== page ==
There is quite a bit of speed in this race: KOOL KOMPANY, HOOTENANNY, and HOME OF THE BRAVE are among the best.  However, if one of the speedballs survives to win the race, that will likely be HOOTENANNY.  This Wesley Ward trainee comes in second off the lay, with an easy allowance win at Keeneland to kick off his season.  He proved last year that he could handle the ship to Ascot, and proved last year that he could win over the course.  The firmer going should be no problem for him, either, as he kicked on well to beat stablemate Luck of the Kitten in the Breeders’ Cup Juvenile Turf (GI) at Santa Anita last year.  He has speed, but he can carry that speed six furlongs and beyond, and he can use that speed tactically.  He will be bet quite hard in the American pools since American bettors will recognise him, but everything suggests that HOOTENANNY merits that action.

Two others to touch on, in a “last ones out” sense, are LIMATO and ADAAY.  LIMATO streaked through his two-year-old season undefeated, and only tasted defeat last out when ADAAY beat him by a length in the Sandy Lane Stakes (GII – ENG).  ADAAY did well to beat LIMATO last out, In a classy eighteen-horse field such as this, whittling the field down can be splitting hairs, and I would not try too hard to talk anyone who landed on LIMATO or ADAAY off.  Their form does fit, and both come in with a chance.

Selections:  (with odds given in the William Hill book and prices as of original publish time)

#14 ANTHEM ALEXANDER (6/1)

#18 TIGGY WIGGY (5/1)

#7 HOOTENANNY (9/2)

Longshot: In addition to HOOTENANNY, there is one other American shipper in this race: CYCLOGENISIS.  This grey Stormy Atlantic colt has done nothing wrong yet in three starts stateside — but the most difficult field he has faced has been listed company at Presque Isle.  His turn of foot was splendid, but he stands to be underlaid in American pools on familiarity.  Instead, take a look at #15 NEW PROVIDENCE (20/1).  She has raced nine times, including five tries in Group company, and never finished worse than third.  Last out, she finished third beaten just a length behind ADAAY and LIMATO, two horses who will go off at far shorter odds in the Commonwealth.  She will need to take a step forward to win this race, but her consistency against classy company suggests she should be in the mix come the end of the race.  You would do well to toss NEW PROVIDENCE into an exacta ticket or to play her each way. — NN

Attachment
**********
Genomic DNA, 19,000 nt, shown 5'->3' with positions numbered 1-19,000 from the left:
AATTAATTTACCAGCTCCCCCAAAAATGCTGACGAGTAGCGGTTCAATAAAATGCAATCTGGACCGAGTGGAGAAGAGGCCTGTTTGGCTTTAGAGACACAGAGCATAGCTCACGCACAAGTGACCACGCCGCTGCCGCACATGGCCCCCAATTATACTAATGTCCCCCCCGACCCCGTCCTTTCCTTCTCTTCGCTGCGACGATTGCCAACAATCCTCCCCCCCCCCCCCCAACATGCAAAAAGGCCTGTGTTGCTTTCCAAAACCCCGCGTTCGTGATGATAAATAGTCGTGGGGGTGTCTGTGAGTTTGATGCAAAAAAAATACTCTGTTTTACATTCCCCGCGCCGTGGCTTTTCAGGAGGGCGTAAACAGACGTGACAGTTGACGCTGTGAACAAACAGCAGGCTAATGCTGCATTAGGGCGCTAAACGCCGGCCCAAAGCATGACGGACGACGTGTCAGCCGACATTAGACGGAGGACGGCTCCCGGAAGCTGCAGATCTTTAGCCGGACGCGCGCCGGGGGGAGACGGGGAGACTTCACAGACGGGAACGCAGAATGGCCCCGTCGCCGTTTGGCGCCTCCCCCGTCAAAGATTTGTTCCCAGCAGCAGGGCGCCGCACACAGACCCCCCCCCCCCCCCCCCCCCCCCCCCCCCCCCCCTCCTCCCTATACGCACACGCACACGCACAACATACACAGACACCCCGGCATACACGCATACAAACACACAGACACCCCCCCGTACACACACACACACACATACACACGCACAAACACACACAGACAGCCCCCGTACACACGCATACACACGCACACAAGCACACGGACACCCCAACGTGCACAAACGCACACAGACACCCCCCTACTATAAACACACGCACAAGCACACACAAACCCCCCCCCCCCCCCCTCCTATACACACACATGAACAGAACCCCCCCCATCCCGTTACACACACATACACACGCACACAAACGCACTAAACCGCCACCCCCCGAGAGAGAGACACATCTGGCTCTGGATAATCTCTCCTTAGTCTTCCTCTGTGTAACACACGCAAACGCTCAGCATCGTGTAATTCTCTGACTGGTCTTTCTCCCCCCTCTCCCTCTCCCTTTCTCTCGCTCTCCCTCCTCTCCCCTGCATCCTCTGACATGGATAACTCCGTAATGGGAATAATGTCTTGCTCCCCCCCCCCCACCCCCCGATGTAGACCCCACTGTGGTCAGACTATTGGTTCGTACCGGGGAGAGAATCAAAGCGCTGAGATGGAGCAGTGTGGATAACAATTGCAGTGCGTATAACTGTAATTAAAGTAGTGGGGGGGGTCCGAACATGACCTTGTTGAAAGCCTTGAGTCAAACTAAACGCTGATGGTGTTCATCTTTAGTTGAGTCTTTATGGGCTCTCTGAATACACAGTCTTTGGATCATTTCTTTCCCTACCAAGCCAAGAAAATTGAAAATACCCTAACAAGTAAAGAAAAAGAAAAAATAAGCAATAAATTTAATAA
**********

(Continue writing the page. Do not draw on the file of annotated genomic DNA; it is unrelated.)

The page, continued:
Royal Ascot — Race 4 — G1 Coronation Stakes — One Mile on Turf — post time 4:20 PM local time/11:20 AM ET

Unlike the opening day Group One Queen Anne Stakes, the Coronation is not contested on the straightaway mile.  Contested at a flat mile but around a single bend, the Coronation Stakes is the traditional Friday feature of Royal Ascot.  Inaugurated in 1840, two years after Queen Victoria’s coronation (hence the name), the Coronation Stakes was given a Group Two rating in 1971 and cemented to Group One status in 1988.  Like all the Royal Ascot races, the 2005 running was at York Race Course while Ascot received a facelift.  Typically, this race attracts runners from the European three-year-old filly races and also provides clues to fall racing.  Irish Group one nameplate Pretty Polly (1904) stands among the vintage winners.  Two more recent winners of this race have come to the United States and taken down events on Breeders’ Cup Day, Ridgewood Pearl (1995) in the mile against males and Banks Hill (2001) in the Breeders’ Cup Filly & Mare Turf.  Sky Lantern (2013) tried the Breeders’ Cup Juvenile Fillies at two and was doomed by a bad trip; she came into this race off a win in the English 1000 Guineas. Two third place finishers, Just The Judge (3rd, 2013) and Euro Charline (3rd, 2014) shipped over to the states for Group One prizes – the former to capture the 2014 E. P. Taylor and the latter to annex the 2014 Beverly D. at Arlington.